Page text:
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Battle of the house-building robots

Stephen Cousins

You don’t need to watch Godzilla vs Kong for monster drama – housing’s building revolution has it all. Whose robot is leading the race for speed, strength and affordability? We compare four of the leading construction robots

Vulcan printed the lower storey walls for the 3 Strands development in Texas.
Vulcan printed the lower storey walls for the 3 Strands development in Texas.
Monster movie Godzilla vs Kong helped revive cinemas emptied by lockdown. But over in house building, we have our own, equally tense, real-life face-off between massive construction robots, which could give the global industry a shot in the arm at a time of unprecedented demand. 
Construction’s notorious reputation for inefficiency and waste was brought into stark focus by the pandemic, as a long-term and persistent undersupply of housing, in England and other nations, faced new challenges around materials deliveries, social distancing and labour shortages.
Rather than modify onsite processes, or turn to offsite manufacture to help speed delivery, a growing contingent of builders, developers and tech start-ups are seeing innovative large scale construction robots as the best way to push out more units to a consistent quality and for lower cost.
Recent months have seen major technical and commercial advances around two distinct robotic approaches to building entire structures for homes on site: machines that handle traditional bricks, blocks and mortar, and 3D printers that extrude specialised concrete in layers.
Brick and block-laying robots work much faster than their human counterparts, and – because they use materials familiar to developers, certification bodies and home insurers – supporters claim they provide a more practical solution that’s faster to implement.
Meanwhile, additive manufacturing robots print high-strength walls and floors without formwork in just days and generate shapes that are impossible or too expensive to manufacture otherwise. Structures can be optimised to use only the specific volume of material required, minimising waste.
This is a controversial area of innovation. Widespread deployment of autonomous machines would lead to huge job losses. There are questions about the safety and technical performance of autonomously-built structures, and their integration with other building systems and services is still to be resolved.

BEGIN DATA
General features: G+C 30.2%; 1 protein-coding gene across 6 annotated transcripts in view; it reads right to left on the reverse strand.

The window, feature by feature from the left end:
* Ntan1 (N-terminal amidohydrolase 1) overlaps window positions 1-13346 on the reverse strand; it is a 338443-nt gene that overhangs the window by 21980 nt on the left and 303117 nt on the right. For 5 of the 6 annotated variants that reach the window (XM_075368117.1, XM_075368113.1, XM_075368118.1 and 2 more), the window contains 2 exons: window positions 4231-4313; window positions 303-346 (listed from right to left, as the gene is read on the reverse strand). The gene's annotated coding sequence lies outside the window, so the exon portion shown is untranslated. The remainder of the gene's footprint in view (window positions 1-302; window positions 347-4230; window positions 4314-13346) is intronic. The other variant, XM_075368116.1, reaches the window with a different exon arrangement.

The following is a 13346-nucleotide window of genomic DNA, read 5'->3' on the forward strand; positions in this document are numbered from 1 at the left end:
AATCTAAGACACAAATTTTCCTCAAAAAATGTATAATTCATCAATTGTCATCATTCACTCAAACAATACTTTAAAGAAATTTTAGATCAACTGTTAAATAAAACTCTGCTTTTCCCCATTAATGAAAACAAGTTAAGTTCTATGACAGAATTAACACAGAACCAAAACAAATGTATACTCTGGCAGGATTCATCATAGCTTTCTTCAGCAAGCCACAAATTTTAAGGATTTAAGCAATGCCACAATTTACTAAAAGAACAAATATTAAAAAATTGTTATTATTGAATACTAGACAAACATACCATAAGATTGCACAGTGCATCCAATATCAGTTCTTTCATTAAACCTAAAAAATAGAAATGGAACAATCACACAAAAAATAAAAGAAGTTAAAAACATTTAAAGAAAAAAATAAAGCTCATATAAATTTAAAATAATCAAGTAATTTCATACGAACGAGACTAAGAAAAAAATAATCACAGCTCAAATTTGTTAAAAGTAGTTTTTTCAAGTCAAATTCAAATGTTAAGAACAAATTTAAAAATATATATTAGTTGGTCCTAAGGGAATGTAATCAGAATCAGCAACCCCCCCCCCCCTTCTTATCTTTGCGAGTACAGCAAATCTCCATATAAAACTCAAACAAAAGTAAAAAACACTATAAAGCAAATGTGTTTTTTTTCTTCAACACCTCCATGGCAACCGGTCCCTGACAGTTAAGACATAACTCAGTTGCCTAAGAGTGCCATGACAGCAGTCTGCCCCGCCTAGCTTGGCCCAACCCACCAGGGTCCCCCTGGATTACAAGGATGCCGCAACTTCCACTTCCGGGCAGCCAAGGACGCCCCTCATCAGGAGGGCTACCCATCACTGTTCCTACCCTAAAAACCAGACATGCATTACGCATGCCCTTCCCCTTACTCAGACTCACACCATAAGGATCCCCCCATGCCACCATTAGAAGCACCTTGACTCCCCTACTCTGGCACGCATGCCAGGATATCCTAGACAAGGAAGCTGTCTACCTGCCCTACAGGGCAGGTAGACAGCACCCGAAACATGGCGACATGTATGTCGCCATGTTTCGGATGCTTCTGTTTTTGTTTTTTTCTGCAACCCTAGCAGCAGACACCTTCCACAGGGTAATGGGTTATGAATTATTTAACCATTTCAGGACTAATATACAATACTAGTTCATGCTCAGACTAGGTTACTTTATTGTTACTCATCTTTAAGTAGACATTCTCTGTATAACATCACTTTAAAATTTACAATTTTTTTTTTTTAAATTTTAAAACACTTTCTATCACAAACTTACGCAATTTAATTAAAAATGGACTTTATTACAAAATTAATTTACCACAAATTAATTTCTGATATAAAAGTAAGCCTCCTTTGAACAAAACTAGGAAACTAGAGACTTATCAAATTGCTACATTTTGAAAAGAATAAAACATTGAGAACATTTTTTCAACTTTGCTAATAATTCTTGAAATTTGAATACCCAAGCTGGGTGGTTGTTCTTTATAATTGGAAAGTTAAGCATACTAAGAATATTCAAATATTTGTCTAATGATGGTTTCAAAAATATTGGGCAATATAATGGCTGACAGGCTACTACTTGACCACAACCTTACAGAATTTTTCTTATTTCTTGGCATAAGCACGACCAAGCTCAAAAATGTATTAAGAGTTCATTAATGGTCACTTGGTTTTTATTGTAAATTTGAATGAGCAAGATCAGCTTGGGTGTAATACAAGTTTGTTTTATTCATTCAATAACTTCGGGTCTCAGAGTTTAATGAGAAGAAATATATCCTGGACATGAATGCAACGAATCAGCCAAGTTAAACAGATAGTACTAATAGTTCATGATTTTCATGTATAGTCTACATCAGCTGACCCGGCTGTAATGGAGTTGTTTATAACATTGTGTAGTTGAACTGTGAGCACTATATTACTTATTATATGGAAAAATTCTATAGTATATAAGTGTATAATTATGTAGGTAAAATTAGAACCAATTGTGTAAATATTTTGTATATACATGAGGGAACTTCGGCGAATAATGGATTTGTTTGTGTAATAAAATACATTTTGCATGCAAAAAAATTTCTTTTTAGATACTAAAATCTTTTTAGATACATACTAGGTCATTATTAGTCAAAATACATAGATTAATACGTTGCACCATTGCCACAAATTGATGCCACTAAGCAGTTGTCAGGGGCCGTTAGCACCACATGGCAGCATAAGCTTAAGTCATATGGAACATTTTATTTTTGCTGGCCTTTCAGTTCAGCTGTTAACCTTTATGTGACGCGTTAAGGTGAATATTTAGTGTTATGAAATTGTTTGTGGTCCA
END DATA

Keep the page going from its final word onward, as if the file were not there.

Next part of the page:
Nevertheless, for the sake of argument, and as a welcome distraction from our Covid-confined lives, let’s pit four construction titans against each other to see which will win this technological battle. Seconds out, round one...FIGHT!
Curved walls produced by BOD2 are three times stronger than conventional brickwork, says the developer.
Curved walls produced by BOD2 are three times stronger than conventional brickwork, says the developer.


Location: Denmark

Speed: 28 hours to print a 50m2 house

Degree of autonomy: Two people run the printer, one monitors the print, one monitors material mixing, pumping, and refills etc

Design flexibility: Curved walls made without formwork

Waste: Around 60% less material than a traditional build

Structural performance: Walls are three times stronger than conventional brickwork

Time to market: COBOD has sold more than 20 printers to global customers for both on-site printing and factory prefabrication purposes

BOD2 is like a giant version of a classic office 3D printer designed to produce the entire envelope for a home in one monolithic chunk, including the foundations. An extrusion head mounted on a gantry and connected to a hose moves in three different directions, with a print range of 10m by 10m by 10m, squirting out concrete in consecutive layers.

Printers are modular and can be built in different sizes. A prototype two-storey 90m2 home, built at the construction innovation centre Kamp C in Denmark in 2020, utilised a 10m 3 printer, the largest built to date was 12.5 x 27 x 12.5 m.

Metal fibres mixed into the concrete prevent shrinkage and the risk of cracking when curing, which reduces the need for wire-mesh reinforcement and eliminates formwork. Spaces for services were not included in the Kamp C building but integration with BIM software makes this a straightforward addition.

COBOD printers are open source, allowing customers to print using their material of choice. The company is working with Lafargeholcim in France, Cemex in Mexico and Laticrete in the US to innovate new materials.

FBR’s Hadrian­‑X robot is mounted on a truck that manoeuvres around a site to build a home.
FBR’s Hadrian­‑X robot is mounted on a truck that manoeuvres around a site to build a home.

Hadrian X by FBR


Location: Australia 

Speed: Average laying speed 174 blocks, or 800 standard brick equivalents per hour (human bricklayers typically lay up to 500 bricks per day)

Degree of autonomy: Humans are required to load pallets of blocks and install brick ties, a human operator monitors the build and deals with issues such as quality control

Design flexibility: Handles a number of different block types; telescopic arm can build flat or curved walls

Waste: Block optimisation software models the build and ensures offcuts are stored in the machine for use later in the build rather than thrown away

Structural performance: ‘Comfortably exceeds’ requirements in targeted markets following extensive testing with academic and scientific institutions 

Time to market: Display home on the market shortly, commercial centre already occupied

Looking like something from a Transformers movie, the Hadrian X is truck mounted with a 98-foot robotic arm, through which customised blocks are fed ready for placement. The claw at the end of the arm is guided by motion sensors and can auto-correct its position 1,000 times a second. A nozzle squirts out specialised adhesive.